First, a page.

For all you Braves and Phillies fans out there, all Cardinals are not enemies. In some cases, they’re wonderful men who commit their lives to the service of the Church, responsible for overseeing the spiritual well being of millions of people. In this case, we’re talking about Seán O’Malley, OFM Cap, the Cardinal of Boston.
Cardinal O’Malley was in Wilmington yesterday presiding over the jubilee celebration for Sister Maria Elena Romero, P.C. Cap. Just like in marriage, men and women religious get together to celebrate big anniversaries of their profession of vows (usually 25 and 50), usually renewing them in the process. In this case, Sr. Maria Elena celebrated her 25th anniversary.
Though we got a picture with him, we really didn’t have a chance to speak with him privately. He seemed like a very nice guy, and the parts of his homily that were in English were very well spoken. (I’m not sure if he was being funnier while speaking Spanish or the Spanish speaking crowd was just easier to please, but something was working for him that I couldn’t understand!) All in all, we were very pleased to meet him and very gracious that he could come down from Boston for such a joyous occasion.
(Sorry about the picture! The blinds were actually closed behind us but I guess the sun was just that bright. Unfortunately the sun wasn’t all that warm, and being that it was an outside mass, it was quite chilly in the shade where the “choir” had to stand. I put choir in quotes because of the fact that I was in it, meaning it was not the sort of choir you would expect.)
I’m glad you had the opportunity to meet Cardinal Sean. It’s too bad you couldn’t meet him privately. I think he would have enjoyed visiting with you postulants who are the future of the Franciscans and of the Church.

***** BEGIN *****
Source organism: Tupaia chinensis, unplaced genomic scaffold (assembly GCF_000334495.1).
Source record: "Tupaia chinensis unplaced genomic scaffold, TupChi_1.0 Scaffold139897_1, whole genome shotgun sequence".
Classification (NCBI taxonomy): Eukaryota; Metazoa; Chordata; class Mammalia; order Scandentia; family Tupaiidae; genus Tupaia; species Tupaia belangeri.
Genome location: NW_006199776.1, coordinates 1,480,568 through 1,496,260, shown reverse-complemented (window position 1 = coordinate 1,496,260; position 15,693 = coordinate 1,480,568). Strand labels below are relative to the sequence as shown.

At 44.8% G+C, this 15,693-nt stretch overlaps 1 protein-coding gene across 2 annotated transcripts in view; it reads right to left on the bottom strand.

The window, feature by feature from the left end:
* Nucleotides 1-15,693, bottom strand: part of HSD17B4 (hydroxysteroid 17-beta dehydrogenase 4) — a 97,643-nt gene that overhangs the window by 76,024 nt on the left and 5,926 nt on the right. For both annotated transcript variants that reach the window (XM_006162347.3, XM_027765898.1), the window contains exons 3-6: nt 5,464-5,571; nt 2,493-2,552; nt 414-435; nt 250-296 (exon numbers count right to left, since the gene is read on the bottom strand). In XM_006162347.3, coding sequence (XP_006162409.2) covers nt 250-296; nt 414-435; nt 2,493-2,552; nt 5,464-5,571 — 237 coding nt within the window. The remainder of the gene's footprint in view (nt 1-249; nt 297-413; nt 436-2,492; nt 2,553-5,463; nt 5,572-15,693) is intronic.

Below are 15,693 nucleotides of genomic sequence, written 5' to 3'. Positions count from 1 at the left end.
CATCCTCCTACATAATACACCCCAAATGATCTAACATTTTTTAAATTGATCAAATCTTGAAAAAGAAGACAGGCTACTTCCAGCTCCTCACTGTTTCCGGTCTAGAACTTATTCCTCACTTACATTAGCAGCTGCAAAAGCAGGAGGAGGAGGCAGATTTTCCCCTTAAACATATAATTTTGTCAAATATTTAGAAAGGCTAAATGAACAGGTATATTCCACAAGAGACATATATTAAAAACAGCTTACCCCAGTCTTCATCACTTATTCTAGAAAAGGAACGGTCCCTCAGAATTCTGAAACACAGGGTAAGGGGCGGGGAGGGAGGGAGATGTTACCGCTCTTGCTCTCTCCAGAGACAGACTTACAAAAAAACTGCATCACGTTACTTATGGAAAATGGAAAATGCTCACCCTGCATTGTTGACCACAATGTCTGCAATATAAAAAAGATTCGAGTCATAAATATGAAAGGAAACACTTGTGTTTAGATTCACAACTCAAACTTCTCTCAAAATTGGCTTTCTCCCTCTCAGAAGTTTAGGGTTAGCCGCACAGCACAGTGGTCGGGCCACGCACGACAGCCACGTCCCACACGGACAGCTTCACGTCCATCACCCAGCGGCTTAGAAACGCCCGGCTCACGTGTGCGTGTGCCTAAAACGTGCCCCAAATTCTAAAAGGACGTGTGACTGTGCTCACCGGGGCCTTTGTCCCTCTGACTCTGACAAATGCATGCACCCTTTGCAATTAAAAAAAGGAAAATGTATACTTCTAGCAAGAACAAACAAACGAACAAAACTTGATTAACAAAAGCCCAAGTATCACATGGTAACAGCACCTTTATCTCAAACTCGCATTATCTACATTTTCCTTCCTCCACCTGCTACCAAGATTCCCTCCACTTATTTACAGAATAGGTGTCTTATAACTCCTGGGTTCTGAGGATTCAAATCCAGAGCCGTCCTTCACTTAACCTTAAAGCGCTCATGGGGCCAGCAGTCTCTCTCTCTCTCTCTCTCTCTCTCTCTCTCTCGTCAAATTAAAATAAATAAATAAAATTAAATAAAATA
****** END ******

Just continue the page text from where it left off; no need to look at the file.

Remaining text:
Cardinal Sean is my archbishop, and he is a wonderful man, totally unpretentious. He didn’t want the position of archbishop. He refused it three times. He honestly thinks that Capuchin bishops should serve only in mission countries. The fourth time a Vatican official, probably the Apostolic Delegate, called and told him, “You are going.” Two or three other bishops also refused the position. It was after Cardinal Law resigned following the sexual abuse crisis. But the most difficult time for Cardinal Sean was during the closure of a large number of parishes shortly after his arrival in Boston. He told a reporter that every night he asked the Lord to call him home, and every morning he awoke to another day of restructuring. This job is a real cross for him. Please remember him in your prayers.
Cardinal Sean also has a blog. Very different than yours, but I do check in on it from time to time. Here’s a link: http://www.cardinalseansblog.org/ You’ll have to copy & paste. By the way, what you saw as a flaw in the photo, reminded me of “The Light of Christ.” It’s all good–just depends on how you look at it.
You remain in my prayers. I am really enjoying your journey.
RE:My previous comment–
I guess you won’t have to copy & paste: The link didn’t appear that way until after I posted. Oh well, things like that just keep me humble (not one of my strong points).
Pax et bonem,